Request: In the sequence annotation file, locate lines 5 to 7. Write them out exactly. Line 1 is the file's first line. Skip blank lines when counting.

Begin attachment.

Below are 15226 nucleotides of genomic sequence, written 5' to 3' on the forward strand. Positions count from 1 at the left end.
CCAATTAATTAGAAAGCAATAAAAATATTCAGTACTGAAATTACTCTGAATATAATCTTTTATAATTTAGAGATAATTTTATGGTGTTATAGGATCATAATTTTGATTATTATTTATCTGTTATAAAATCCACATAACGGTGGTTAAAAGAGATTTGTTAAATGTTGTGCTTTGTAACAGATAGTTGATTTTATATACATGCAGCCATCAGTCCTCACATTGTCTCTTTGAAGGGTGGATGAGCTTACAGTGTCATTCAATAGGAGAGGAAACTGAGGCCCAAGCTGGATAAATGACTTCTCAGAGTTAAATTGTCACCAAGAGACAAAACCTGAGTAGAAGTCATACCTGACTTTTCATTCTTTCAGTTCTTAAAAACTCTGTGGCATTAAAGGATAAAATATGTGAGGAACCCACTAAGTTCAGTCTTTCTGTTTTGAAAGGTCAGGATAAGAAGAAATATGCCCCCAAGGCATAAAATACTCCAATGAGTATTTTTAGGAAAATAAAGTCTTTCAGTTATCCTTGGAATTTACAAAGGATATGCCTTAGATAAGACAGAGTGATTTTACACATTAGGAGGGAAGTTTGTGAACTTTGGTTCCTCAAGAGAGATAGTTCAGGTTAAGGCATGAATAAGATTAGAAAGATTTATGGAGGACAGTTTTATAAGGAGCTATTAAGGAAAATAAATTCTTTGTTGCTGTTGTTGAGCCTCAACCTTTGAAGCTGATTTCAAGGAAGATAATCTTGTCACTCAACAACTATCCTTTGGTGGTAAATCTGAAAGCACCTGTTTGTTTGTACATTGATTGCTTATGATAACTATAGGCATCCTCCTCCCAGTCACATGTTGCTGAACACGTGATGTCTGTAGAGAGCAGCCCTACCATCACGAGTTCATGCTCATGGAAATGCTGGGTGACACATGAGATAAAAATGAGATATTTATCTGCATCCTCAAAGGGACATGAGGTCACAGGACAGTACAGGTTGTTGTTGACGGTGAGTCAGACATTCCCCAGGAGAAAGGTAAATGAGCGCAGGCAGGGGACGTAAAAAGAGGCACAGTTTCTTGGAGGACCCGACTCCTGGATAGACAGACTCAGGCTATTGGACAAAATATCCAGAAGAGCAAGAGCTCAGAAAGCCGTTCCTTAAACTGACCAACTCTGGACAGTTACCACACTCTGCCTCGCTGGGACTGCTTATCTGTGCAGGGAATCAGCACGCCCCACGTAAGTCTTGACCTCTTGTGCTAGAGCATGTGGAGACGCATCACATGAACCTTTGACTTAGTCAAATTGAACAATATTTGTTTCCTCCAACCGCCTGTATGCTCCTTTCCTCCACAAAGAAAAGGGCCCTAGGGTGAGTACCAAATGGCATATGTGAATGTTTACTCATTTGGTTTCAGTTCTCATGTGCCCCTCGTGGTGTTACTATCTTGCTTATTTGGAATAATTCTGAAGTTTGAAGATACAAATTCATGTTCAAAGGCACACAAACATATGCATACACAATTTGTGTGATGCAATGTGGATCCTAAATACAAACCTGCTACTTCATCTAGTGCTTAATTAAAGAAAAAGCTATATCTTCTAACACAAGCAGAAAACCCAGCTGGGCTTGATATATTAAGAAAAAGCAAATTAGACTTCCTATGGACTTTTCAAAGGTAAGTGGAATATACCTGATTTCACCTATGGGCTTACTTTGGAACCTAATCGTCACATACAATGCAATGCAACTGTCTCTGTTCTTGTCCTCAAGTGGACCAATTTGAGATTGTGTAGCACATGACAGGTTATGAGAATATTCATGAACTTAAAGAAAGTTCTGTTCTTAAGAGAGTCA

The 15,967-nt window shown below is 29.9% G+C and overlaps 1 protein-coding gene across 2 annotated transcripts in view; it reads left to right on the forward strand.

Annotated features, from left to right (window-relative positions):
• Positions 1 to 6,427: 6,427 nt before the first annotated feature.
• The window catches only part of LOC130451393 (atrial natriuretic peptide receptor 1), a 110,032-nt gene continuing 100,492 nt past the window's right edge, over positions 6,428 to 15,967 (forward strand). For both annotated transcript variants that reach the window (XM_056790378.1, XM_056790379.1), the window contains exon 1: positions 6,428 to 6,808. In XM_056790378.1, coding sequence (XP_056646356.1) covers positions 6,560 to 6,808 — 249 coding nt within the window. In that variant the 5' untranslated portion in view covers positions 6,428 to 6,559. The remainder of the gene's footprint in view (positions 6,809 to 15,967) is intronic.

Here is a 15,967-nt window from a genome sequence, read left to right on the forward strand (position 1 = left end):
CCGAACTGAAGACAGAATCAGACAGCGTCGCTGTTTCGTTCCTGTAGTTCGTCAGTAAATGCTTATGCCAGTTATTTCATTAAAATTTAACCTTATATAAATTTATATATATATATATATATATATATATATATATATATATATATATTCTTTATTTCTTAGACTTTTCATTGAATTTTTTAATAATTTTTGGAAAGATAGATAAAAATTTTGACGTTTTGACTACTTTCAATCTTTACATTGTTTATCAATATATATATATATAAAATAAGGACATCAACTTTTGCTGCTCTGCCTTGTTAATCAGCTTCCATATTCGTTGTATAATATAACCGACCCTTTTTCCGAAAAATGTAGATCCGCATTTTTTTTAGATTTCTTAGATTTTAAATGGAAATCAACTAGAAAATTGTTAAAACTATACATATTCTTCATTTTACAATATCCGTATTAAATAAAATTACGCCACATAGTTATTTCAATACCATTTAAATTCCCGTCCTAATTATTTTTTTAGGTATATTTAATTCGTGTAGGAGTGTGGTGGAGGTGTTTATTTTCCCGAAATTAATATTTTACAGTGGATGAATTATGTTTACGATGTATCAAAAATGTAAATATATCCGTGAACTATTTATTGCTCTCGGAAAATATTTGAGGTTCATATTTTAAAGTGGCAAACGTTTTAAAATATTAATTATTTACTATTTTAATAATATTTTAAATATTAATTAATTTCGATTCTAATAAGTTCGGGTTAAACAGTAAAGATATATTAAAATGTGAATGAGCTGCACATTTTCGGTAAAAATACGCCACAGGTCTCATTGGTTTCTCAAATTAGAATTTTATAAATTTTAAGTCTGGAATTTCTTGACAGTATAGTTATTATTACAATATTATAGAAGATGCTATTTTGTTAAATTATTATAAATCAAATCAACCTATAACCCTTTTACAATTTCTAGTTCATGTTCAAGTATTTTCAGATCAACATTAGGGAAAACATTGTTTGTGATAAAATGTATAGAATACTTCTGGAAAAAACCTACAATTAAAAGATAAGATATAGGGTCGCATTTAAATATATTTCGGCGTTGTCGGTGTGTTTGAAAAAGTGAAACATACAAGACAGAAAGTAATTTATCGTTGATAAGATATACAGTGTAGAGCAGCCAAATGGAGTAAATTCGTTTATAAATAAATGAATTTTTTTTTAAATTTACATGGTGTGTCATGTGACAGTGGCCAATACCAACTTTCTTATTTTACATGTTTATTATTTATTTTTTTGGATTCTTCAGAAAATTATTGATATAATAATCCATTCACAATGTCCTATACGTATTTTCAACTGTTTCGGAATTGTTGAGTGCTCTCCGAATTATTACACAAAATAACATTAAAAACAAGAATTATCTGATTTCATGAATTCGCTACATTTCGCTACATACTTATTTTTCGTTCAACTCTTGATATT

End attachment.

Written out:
• Positions 1 to 6,427: 6,427 nt before the first annotated feature.
• The window catches only part of LOC130451393 (atrial natriuretic peptide receptor 1), a 110,032-nt gene continuing 100,492 nt past the window's right edge, over positions 6,428 to 15,967 (forward strand). For both annotated transcript variants that reach the window (XM_056790378.1, XM_056790379.1), the window contains exon 1: positions 6,428 to 6,808. In XM_056790378.1, coding sequence (XP_056646356.1) covers positions 6,560 to 6,808 — 249 coding nt within the window. In that variant the 5' untranslated portion in view covers positions 6,428 to 6,559. The remainder of the gene's footprint in view (positions 6,809 to 15,967) is intronic.

Here is a 15,967-nt window from a genome sequence, read left to right on the forward strand (position 1 = left end):